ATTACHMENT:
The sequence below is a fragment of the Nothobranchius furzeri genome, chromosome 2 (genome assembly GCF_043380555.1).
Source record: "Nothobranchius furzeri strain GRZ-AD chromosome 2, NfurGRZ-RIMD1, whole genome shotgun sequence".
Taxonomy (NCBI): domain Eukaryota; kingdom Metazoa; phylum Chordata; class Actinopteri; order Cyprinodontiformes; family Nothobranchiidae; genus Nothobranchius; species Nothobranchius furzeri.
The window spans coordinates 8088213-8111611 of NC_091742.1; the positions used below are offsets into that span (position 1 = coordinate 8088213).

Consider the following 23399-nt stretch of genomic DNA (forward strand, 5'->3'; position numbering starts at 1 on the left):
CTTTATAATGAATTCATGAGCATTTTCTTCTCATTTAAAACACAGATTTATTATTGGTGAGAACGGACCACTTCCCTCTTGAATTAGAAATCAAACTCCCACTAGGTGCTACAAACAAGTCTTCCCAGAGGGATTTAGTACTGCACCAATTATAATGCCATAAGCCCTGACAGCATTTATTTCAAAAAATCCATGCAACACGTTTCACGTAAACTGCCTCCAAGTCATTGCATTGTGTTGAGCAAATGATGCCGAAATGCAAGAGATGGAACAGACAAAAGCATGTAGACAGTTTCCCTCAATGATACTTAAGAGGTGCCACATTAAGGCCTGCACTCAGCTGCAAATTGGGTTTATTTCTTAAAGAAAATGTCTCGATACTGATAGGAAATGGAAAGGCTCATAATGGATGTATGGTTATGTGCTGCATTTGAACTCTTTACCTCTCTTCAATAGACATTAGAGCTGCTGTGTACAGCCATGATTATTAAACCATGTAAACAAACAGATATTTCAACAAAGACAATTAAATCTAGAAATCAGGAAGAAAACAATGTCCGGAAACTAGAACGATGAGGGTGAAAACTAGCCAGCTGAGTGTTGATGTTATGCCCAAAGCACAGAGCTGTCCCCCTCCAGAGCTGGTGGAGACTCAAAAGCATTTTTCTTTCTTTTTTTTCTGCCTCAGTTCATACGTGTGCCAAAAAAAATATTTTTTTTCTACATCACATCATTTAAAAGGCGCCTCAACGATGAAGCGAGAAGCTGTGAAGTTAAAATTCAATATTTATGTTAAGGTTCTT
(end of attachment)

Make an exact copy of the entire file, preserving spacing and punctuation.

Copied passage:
The sequence below is a fragment of the Nothobranchius furzeri genome, chromosome 2 (genome assembly GCF_043380555.1).
Source record: "Nothobranchius furzeri strain GRZ-AD chromosome 2, NfurGRZ-RIMD1, whole genome shotgun sequence".
Taxonomy (NCBI): domain Eukaryota; kingdom Metazoa; phylum Chordata; class Actinopteri; order Cyprinodontiformes; family Nothobranchiidae; genus Nothobranchius; species Nothobranchius furzeri.
The window spans coordinates 8088213-8111611 of NC_091742.1; the positions used below are offsets into that span (position 1 = coordinate 8088213).

Consider the following 23399-nt stretch of genomic DNA (forward strand, 5'->3'; position numbering starts at 1 on the left):
CTTTATAATGAATTCATGAGCATTTTCTTCTCATTTAAAACACAGATTTATTATTGGTGAGAACGGACCACTTCCCTCTTGAATTAGAAATCAAACTCCCACTAGGTGCTACAAACAAGTCTTCCCAGAGGGATTTAGTACTGCACCAATTATAATGCCATAAGCCCTGACAGCATTTATTTCAAAAAATCCATGCAACACGTTTCACGTAAACTGCCTCCAAGTCATTGCATTGTGTTGAGCAAATGATGCCGAAATGCAAGAGATGGAACAGACAAAAGCATGTAGACAGTTTCCCTCAATGATACTTAAGAGGTGCCACATTAAGGCCTGCACTCAGCTGCAAATTGGGTTTATTTCTTAAAGAAAATGTCTCGATACTGATAGGAAATGGAAAGGCTCATAATGGATGTATGGTTATGTGCTGCATTTGAACTCTTTACCTCTCTTCAATAGACATTAGAGCTGCTGTGTACAGCCATGATTATTAAACCATGTAAACAAACAGATATTTCAACAAAGACAATTAAATCTAGAAATCAGGAAGAAAACAATGTCCGGAAACTAGAACGATGAGGGTGAAAACTAGCCAGCTGAGTGTTGATGTTATGCCCAAAGCACAGAGCTGTCCCCCTCCAGAGCTGGTGGAGACTCAAAAGCATTTTTCTTTCTTTTTTTTCTGCCTCAGTTCATACGTGTGCCAAAAAAAATATTTTTTTTCTACATCACATCATTTAAAAGGCGCCTCAACGATGAAGCGAGAAGCTGTGAAGTTAAAATTCAATATTTATGTTAAGGTTCTT